INSPIRE Knowledge Base

Denmark - 2022: Country Fiche

Table of Contents
  • Introduction
  • State of Play
    • Coordination
    • Functioning and coordination of the infrastructure
    • Usage of the infrastructure for spatial information
    • Data Sharing Arrangements
    • Costs and Benefits
  • Key Facts and Figures. 
    • Monitoring Indicators

The INSPIRE Directive sets the minimum conditions for interoperable sharing and exchange of spatial data across Europe as part of a larger European Interoperability Framework and the e-Government Action Plan that contributes to the Digital Single Market Agenda. Article 21 of INSPIRE Directive defines the basic principles for monitoring and reporting. More detailed implementing rules regarding INSPIRE monitoring and reporting have been adopted as Commission Implementing Decision (EU) 2019/1372 on the 19th August 2019.

This country fiche highlights the progress in the various areas of INSPIRE implementation. It includes information on monitoring 2021 acquired in December 2021 and Member States update.

State Of Play

A high-level view on the governance, use and impact of the INSPIRE Directive in Denmark. More detailed information is available on the INSPIRE knowledge base.


National Contact Point
Name of Public Authority: 
Agency for Data Supply and Efficiency
Contact Email: 
MIG Contacts: 
Contact Person: 
Ulla Kronborg Mazzoli
Contact Person: 
Lars Erik Storgaard
MIG T Contacts: 
Contact Person: 
Heidi Vanparys
Contact Person: 
Lars Erik Storgaard
Coordination Structure & Progress: 

National Contact point


Name of the public authority

Styrelsen for Dataforsyning og Effektivisering

Agency for Data Supply and Efficiency

Contact information:


Mailing address

Rentemestervej 8

DK-2400 København NV

Telephone number

+45 7254 5500

Telefax number


Email address

Organisation’s website URL

Contact person (if available)

Ulla Kronborg Mazzoli

Telephone number

+45 7254 5526

Email address

Contact person - substitute (if available)

Lars Erik Storgaard

Telephone number

+45 7254 5279

Email address

Coordination Structure

The Agency for Data Supply and Efficiency is responsible for the implementation of the INSPIRE directive assigned by the Minister for Climate, Energy and Utilities. The agency hence holds the role as National Contact Point and has the responsibility for the monitoring and reporting of the Directive.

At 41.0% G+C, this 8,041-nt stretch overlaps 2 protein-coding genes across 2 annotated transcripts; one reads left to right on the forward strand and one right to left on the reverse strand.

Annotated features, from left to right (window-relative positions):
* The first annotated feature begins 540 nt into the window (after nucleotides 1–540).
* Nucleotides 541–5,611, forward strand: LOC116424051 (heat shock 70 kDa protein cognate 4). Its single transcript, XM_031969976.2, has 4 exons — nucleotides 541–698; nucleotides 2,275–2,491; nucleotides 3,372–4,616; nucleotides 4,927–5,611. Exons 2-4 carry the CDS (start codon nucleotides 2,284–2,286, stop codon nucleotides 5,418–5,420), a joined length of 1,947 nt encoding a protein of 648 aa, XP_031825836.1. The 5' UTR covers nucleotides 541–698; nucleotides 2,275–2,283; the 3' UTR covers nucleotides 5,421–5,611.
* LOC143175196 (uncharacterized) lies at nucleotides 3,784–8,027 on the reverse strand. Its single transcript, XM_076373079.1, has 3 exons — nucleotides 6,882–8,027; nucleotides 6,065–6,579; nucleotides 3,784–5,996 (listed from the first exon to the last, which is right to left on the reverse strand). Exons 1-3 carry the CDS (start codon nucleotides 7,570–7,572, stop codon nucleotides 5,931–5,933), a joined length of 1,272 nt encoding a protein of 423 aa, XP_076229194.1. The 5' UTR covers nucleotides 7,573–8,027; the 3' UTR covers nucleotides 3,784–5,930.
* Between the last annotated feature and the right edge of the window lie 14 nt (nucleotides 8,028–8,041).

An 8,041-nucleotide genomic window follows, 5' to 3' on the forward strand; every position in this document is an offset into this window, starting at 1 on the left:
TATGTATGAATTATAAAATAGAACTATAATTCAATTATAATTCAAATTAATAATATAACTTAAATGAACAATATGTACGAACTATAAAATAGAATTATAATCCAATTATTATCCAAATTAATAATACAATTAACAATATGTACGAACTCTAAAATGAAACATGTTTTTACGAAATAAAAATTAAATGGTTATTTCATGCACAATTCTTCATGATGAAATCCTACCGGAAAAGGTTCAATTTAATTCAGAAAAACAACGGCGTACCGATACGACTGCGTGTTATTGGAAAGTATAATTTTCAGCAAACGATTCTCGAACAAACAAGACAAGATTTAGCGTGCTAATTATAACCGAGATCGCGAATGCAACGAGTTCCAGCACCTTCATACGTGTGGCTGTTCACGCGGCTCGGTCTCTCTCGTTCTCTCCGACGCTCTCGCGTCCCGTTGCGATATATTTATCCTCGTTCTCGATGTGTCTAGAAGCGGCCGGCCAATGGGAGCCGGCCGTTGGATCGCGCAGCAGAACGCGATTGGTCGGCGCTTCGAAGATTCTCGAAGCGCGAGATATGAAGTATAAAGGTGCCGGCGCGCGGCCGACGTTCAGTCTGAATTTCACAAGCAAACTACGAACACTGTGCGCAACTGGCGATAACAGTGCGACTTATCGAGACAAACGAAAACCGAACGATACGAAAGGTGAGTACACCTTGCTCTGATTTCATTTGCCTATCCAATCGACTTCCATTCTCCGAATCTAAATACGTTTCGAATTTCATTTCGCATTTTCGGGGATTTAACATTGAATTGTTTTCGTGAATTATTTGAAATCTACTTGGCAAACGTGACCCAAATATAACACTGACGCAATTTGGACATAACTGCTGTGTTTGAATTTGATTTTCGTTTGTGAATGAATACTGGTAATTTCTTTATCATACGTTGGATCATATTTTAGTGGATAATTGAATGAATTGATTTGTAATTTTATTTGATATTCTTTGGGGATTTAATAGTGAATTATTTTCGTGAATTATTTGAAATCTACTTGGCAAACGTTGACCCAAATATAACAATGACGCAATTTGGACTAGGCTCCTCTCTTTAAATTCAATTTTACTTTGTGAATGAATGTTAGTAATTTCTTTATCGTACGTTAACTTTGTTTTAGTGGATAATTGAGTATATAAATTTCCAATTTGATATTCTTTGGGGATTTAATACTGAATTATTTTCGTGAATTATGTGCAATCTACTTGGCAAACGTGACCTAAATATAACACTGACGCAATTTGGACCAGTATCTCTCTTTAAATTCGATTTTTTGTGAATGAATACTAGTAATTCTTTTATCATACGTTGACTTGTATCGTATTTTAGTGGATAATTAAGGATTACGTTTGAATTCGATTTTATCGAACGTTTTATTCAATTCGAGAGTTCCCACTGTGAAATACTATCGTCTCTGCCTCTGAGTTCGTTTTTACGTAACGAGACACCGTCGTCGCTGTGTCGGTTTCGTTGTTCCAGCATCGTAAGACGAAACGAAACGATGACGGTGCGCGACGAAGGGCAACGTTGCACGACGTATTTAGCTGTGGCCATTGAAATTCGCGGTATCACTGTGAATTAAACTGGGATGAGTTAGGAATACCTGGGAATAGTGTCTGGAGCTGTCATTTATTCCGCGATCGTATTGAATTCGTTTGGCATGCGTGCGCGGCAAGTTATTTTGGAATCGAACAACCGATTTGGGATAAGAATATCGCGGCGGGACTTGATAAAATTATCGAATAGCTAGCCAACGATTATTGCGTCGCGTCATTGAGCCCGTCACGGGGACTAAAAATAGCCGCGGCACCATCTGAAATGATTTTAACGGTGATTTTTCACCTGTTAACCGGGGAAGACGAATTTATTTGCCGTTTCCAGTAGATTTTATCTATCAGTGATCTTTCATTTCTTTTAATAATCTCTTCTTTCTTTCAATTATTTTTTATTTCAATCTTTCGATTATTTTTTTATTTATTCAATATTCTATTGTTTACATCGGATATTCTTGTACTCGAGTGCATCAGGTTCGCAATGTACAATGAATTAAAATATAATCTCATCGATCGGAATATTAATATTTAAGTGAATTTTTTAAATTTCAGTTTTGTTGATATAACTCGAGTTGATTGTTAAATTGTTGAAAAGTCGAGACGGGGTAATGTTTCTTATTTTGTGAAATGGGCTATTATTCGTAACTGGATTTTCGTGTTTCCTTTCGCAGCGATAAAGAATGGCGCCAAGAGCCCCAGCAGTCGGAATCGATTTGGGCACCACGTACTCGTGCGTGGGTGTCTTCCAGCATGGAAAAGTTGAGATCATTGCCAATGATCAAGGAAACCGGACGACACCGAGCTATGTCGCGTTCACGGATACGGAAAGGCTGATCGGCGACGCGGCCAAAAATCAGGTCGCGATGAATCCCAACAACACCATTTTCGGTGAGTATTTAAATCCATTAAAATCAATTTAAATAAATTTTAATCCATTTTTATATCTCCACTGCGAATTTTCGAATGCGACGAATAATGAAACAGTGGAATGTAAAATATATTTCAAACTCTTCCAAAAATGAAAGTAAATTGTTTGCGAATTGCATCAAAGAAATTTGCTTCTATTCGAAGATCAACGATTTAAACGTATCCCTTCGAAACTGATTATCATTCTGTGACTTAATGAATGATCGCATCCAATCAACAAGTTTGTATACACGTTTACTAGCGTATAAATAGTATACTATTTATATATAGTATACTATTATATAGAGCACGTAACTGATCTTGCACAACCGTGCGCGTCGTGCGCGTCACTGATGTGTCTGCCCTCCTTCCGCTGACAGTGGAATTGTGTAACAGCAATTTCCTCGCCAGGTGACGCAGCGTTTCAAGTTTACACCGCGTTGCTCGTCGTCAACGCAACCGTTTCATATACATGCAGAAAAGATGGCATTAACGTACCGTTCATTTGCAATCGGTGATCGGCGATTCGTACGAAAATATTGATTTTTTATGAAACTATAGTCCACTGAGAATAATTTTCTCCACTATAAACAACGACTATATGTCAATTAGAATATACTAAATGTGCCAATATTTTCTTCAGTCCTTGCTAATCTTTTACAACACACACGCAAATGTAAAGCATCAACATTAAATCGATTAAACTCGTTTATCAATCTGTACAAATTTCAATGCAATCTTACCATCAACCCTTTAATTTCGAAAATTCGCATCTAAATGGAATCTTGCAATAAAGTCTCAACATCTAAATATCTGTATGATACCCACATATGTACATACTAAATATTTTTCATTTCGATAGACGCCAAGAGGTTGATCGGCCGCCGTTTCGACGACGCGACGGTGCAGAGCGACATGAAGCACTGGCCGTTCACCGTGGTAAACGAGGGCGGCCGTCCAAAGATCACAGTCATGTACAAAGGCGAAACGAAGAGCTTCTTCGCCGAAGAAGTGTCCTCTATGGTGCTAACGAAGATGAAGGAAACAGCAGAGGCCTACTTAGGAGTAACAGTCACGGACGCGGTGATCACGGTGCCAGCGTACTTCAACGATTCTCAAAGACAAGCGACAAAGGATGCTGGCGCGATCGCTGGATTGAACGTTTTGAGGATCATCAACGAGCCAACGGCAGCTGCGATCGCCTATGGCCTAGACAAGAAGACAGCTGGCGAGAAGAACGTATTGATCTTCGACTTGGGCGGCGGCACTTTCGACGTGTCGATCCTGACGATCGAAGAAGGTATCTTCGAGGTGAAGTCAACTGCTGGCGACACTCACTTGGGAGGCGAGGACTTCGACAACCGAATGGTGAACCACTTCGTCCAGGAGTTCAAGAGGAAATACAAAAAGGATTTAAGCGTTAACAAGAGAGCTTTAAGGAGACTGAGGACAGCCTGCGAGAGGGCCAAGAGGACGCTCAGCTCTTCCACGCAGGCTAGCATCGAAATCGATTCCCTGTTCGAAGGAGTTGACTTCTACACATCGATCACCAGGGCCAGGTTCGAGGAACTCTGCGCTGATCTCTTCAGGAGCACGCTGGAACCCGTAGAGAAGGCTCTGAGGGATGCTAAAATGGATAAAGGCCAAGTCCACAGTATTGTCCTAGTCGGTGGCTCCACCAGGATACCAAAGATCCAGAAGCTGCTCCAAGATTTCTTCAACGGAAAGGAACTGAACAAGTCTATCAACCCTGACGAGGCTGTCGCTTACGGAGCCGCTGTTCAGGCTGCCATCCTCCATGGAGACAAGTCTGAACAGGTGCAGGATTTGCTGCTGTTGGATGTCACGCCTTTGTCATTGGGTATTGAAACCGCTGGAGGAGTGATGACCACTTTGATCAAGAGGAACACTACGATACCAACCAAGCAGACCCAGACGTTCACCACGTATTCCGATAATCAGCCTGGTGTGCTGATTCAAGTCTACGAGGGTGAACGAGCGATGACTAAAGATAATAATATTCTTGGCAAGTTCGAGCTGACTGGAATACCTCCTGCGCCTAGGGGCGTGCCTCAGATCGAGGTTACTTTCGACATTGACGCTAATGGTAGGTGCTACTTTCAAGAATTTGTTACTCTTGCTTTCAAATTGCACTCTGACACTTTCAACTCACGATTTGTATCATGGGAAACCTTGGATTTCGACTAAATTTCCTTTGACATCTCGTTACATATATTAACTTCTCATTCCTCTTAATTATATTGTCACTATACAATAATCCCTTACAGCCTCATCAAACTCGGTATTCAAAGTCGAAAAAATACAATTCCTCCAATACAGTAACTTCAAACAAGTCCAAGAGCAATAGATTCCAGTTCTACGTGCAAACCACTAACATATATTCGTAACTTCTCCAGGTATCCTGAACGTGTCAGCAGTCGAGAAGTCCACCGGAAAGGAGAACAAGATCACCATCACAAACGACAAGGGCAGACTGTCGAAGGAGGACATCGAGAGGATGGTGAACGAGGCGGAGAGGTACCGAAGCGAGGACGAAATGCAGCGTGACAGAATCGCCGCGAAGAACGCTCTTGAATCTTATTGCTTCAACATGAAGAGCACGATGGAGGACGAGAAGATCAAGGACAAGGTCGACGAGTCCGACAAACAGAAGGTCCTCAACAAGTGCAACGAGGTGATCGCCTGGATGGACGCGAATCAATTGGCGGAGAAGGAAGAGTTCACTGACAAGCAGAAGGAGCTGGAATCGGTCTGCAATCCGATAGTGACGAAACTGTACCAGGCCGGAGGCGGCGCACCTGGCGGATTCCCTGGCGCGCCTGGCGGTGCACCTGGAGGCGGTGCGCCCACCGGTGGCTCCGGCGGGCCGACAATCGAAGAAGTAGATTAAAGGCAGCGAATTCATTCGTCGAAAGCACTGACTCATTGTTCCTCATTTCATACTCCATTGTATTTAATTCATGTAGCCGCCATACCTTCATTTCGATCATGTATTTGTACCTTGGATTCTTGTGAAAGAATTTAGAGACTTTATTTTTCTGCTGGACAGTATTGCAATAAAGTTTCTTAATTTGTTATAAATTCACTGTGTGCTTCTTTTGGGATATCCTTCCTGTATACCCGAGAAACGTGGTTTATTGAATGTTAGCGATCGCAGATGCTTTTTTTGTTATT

The Minister for Climate, Energy, and Utilities has set up The Coordination Committee on Infrastructure for Geographical Information. The Committee consists of representatives from public authorities, the utility sector and other organizations with special knowledge of the spatial information infrastructure. The committee meets 3-4 times a year and promotes dialogue on the strategic development and coordination of the infrastructure for spatial information, hereunder that spatial data contributes to added value for society, in the private as well as in the public sector.

The committee is dealing with e.g. data quality in geo-referenced legislation, the interaction between new technologies and the spatial data infrastructure, the quality of metadata, and the use of spatial data in differentiated and automated regulation. The committee advises the Minister on initiatives promoting the infrastructure for spatial information and on the INSPIRE implementation.

Members of the Committee:

The Danish Ministry of Climate, Energy and Utilities (chair), Kristian Møller, Director General

The Danish Ministry of Transport and Housing, Torben Korgaard Hansen, Head of Unit

The Danish Ministry of Environment, Lars Møller Christiansen, Vice Director General

The Geological Survey of Denmark and Greenland (GEUS), Heidi Christiansen Barlebo, Head of Department

The Danish Ministry of Taxation, Søren Rude, Head of Division

Ministry of Industry, Business and Financial Affairs, Sigmund Lubanski, Director General

The Danish Ministry of Climate, Energy and Utilities, Pia Dahl Højgaard, Director General

The Danish Ministry of Food, Louise Piester, Vice Director General

Local Government Denmark, Troels Garde Rasmussen, Head of Unit

Danish Regions Bente Villumsen, Head of Division

Danish Universities by Copenhagen University, Lasse Møller Jensen, Professor

The Danish Association of Chartered Surveyors, Ejnar Wildfang Flensborg, Director

The Utility sector by DANVA (Danish Water and Wastewater Association), Lars Gadegaard, Senior Consultant

Danish Association of Geospatal information (private sector), Mads Bjørn-Møldrup, Chairman


Since 2001 common public eGovernment/digitization strategies has framed and supported the development of the national infrastructure for geospatial information. The common digitization strategies commit the central government, regions and municipalities to develop eGovernment infrastructure and solutions based on a common framework and based upon agreed international standards – hereunder the NSDI.

In March 2021, the government established a digitalization partnership for Denmark's digital future. The digitalization partnership has contributed knowledge about how Denmark can best utilize the digital transformation.